Eleven-year old Carlie Brucia was kidnapped and murdered in Sarasota, Florida, in 2004. Her case made national news when a car-wash surveillance video showing the abduction was broadcast across the country. Many young girls, as well as their parents, were deeply troubled by the apparent ease that this young girl was taken, and later raped and killed.
Among viewers were 13 year old Dallas Jessup and many of her friends in Vancouver, Washington. Dallas was certain that because of her martial arts training she’d never be an abduction victim, but many of her friends were not so sure about their own safety. According to Dallas’ website, she was asked over and over to show her friends some moves to thwart potential kidnappers. Dallas was inspired to make a home video that could show her friends how they could fight back against a much bigger assailant and still prevail. And that’s how Just Yell Fire began.
Just Yell Fire grew into a much bigger project, garnering donations, professional production support, and cameo appearances from stars of a popular TV show. Dallas and her friend Catherine Wehage star in multiple scenarios depicting assaults, generally with Catherine portraying the target who falls victim by inaction or ineffective responses, and Dallas then showing the Just Yell Fire response. Interspersed between these vignettes are a “Dating Bill of Rights,” with Dallas and Catherine affirming a teen girl’s absolute right to control her own bodies and sexuality.
Dallas Jessup was a girl on a mission. After releasing the video (available free online), she began running classes for girls and even a “teaching the teacher” program (she purports that “anyone” can become a Certified Instructor in a mere 8 hours) to make the Just Yell Fire method more widely available. The project has lots of energy and resonates with its audience.
The vignettes in Just Yell Fire focus on stranger abduction. This is a horrible event, and for many parents their worst nightmare. The video re-enactments are “ripped from the headlines,” which does focus on the more sensational and less common forms of assault. Only the last scenario concerns date rape. It’s easier for most of us to demonize strangers (just think “stranger danger”), rather than recognizing that the more frequent threats are much closer to home. One of the most important lessons I teach parents of young children is that 90% of sexual assault on children under the age of 12 in Washington State is from people the child (and often the parents) already know, rather than the seedy stranger. This is still true as young children grow to become tweens, then teens, and young adults. For women, the more common assailant is someone you know. Of all the women to whom I’ve taught self-defense and who had previously been assaulted, the vast majority were targeted by those to whom they gave some measure of trust.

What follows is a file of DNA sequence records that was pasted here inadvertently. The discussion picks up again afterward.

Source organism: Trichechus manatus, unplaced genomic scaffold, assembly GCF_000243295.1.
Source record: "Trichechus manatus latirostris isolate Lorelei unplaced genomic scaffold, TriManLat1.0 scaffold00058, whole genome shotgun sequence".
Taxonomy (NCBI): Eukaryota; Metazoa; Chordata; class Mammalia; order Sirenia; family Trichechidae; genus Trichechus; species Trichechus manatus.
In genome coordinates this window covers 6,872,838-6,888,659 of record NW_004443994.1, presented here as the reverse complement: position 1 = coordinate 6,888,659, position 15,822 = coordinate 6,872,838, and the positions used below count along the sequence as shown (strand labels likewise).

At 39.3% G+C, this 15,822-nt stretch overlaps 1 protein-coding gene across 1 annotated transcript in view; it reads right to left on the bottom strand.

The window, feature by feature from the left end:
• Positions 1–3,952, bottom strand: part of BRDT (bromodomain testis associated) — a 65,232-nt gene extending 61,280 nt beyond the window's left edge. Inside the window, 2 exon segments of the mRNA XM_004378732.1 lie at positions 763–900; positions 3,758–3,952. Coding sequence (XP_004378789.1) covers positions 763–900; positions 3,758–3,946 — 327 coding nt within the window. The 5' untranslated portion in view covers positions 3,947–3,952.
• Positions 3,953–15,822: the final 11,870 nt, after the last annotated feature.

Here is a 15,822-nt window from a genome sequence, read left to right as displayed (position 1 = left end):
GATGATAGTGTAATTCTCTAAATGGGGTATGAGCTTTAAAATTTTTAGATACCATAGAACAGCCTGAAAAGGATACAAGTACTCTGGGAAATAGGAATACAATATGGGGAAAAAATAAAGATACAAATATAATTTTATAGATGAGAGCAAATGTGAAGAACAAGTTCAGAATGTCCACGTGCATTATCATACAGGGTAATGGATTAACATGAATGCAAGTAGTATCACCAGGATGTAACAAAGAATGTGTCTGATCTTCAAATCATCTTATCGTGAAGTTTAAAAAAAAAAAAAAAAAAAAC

According to Feeling Safe: What Girls Say from the Girl Scout Research Institute, kidnapping is a significant concern to girls ages 8 to 12. This concern decreases as girls get older, replaced by rising concerns over being forced to do something sexual, car accidents and disease. As girls get older, act more independently, and have to make more safety judgments and decisions, their awareness and worries do change.
Dallas Jessup, young woman still on a mission, is older. Her first project reflected concerns of a younger teen. Now she and her friends have become more independent, and have undoubtedly been dating. Their experiences have changed. I am very interested to see what she comes up with next.
from Strategic Living News & Views, February 2009